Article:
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Why yowling moggy? Because a series of misrepresentations (6 so far) may suggest a concerted agenda….

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It didn’t take long did it?!

The Times has said (presumably having been briefed) that “In May the tunnel won the backing of Unesco“.

No. The advisory mission for UNESCO expressed misgivings that a short tunnel of 2.9km would be technically possible without irreversible damage to the World Heritage Site’s Outstanding Universal Value: we are concerned that associated portals and dual carriageways could have a highly adverse impact on other parts of the World Heritage landscape that cannot be set aside, however great the benefits of a tunnel.

By what possible interpretation is that “backing the tunnel”?

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Watch out for the seventh!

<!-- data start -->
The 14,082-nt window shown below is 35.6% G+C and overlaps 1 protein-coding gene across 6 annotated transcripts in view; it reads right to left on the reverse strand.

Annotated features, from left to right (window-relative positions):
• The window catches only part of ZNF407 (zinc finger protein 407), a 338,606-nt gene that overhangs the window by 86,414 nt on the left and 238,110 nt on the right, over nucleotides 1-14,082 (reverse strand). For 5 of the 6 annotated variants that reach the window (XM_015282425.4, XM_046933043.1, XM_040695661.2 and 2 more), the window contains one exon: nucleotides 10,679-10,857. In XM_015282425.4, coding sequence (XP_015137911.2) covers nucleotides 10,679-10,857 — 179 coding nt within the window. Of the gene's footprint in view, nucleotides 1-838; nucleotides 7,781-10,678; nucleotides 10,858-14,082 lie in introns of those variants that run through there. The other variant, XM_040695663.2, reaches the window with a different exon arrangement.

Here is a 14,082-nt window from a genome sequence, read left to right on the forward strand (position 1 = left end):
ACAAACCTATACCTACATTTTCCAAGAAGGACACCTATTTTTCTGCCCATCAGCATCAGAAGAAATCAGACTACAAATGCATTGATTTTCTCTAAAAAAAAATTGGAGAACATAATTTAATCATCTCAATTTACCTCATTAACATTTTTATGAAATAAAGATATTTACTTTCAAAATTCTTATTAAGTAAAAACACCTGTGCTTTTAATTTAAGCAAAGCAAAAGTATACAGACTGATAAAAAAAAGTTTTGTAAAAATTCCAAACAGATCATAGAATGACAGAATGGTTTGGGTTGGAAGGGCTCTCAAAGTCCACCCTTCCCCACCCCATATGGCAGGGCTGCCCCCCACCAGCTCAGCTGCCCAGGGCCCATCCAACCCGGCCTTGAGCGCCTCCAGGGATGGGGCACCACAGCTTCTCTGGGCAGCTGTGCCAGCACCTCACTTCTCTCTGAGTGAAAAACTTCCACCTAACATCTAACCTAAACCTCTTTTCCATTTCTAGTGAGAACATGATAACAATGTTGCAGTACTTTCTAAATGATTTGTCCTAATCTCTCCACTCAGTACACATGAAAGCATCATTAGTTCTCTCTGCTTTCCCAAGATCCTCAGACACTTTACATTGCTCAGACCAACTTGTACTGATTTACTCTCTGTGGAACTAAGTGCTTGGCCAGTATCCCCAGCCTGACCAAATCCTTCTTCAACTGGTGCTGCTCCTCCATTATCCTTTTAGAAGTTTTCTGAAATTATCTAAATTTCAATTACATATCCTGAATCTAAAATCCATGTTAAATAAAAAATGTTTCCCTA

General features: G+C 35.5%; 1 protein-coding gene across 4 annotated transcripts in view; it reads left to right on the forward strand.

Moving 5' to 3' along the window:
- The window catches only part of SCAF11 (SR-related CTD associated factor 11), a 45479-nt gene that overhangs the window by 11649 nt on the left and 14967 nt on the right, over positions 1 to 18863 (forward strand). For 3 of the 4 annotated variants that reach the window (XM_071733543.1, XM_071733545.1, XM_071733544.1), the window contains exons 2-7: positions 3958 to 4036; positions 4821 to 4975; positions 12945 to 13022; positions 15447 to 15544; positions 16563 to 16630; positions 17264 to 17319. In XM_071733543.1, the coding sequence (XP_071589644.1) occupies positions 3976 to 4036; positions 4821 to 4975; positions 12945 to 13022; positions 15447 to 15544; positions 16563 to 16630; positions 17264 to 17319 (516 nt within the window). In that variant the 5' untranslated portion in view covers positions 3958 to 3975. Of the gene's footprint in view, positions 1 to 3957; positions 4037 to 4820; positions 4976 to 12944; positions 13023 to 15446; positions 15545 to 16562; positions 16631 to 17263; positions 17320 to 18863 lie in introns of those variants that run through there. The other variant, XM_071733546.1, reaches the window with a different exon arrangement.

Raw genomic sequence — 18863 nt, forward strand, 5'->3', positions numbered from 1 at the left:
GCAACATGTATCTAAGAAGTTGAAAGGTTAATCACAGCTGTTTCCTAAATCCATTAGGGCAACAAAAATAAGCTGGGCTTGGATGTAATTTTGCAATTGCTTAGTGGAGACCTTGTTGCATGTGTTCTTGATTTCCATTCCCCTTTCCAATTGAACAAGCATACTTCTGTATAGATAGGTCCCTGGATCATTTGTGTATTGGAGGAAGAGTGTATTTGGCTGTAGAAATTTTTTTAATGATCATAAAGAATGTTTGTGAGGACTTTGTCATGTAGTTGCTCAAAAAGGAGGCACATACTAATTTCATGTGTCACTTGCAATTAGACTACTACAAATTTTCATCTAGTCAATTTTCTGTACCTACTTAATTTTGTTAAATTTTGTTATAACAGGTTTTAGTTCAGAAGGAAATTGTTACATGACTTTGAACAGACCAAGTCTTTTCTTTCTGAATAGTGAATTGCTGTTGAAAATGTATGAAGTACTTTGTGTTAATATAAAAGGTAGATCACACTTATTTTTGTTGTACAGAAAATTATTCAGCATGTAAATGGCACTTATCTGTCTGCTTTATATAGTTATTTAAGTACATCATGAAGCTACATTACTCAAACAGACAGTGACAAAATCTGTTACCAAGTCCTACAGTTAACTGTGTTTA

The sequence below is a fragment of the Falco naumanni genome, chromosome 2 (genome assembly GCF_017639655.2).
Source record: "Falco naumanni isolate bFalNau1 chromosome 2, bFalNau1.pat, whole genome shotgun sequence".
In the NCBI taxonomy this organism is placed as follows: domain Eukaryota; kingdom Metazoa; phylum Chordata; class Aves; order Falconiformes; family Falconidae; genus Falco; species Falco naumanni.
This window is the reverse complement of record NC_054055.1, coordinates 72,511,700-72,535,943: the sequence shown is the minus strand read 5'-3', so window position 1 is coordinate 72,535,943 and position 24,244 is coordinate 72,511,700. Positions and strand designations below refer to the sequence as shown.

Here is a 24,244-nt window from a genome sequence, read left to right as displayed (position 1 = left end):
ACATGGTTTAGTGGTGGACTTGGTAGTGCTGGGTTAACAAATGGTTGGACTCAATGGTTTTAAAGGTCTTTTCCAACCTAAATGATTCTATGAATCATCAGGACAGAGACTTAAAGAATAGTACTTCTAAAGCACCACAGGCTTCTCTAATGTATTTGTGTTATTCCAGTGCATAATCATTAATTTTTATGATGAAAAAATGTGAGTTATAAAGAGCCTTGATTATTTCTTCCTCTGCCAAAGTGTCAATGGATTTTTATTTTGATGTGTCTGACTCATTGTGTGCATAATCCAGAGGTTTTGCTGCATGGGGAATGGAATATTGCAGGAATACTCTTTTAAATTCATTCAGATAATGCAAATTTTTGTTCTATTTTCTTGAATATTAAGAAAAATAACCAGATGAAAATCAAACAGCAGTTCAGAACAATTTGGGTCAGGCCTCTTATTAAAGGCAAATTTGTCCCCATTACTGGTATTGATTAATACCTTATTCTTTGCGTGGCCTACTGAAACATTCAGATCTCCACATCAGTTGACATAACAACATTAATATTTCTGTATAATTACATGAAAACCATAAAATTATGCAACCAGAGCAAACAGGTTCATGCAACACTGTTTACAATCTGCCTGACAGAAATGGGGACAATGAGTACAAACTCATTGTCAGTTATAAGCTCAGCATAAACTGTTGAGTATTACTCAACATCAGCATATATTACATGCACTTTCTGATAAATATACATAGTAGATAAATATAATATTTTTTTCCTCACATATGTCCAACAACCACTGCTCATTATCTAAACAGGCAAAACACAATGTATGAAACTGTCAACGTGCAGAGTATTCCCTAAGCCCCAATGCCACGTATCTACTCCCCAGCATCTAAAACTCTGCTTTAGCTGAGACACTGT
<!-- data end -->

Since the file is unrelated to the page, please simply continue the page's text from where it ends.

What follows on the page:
[To see the others put Yowling in the search box.]

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arthur rollrights

We’ve written many times in the past about situations where, whether by arrangement with the site custodians, or illegally via vandalism, ancient sites have been damaged (temporarily in most cases) in the name of ‘marketing’.

Over the past couple of weeks, a new furore has arisen in Tintagel Cornwall, over a new carving of the ‘face of Merlin’ into the cliff face below Tintagel Castle.

Tintagel Merlin1

Apparently, the sculpture is not much larger than life size and takes some effort to locate, being seen only from the base of the cliff. “So what?” you may ask? Well, English Heritage (EH) say this is

“part of ongoing re-interpretation and investment at the site. The new artwork is the first part of a project by English Heritage to re-imagine Tintagel’s history and legends across the island site. Further works will be revealed late this spring.”

The ‘further works’ planned include a large statue of Arthur, a Sword in the Stone sculpture and a scultured stone bench commemorating the legend of Tristan & Yseult. Leaving aside the artistic merit of the sculptures, the moves are being seen locally as ‘false history’, an attempt at further ‘Disneyfication’ of the village and castle site in a direct move to increase tourist footfall, maximising tourism income, and to hell with any authenticity as to historical fact.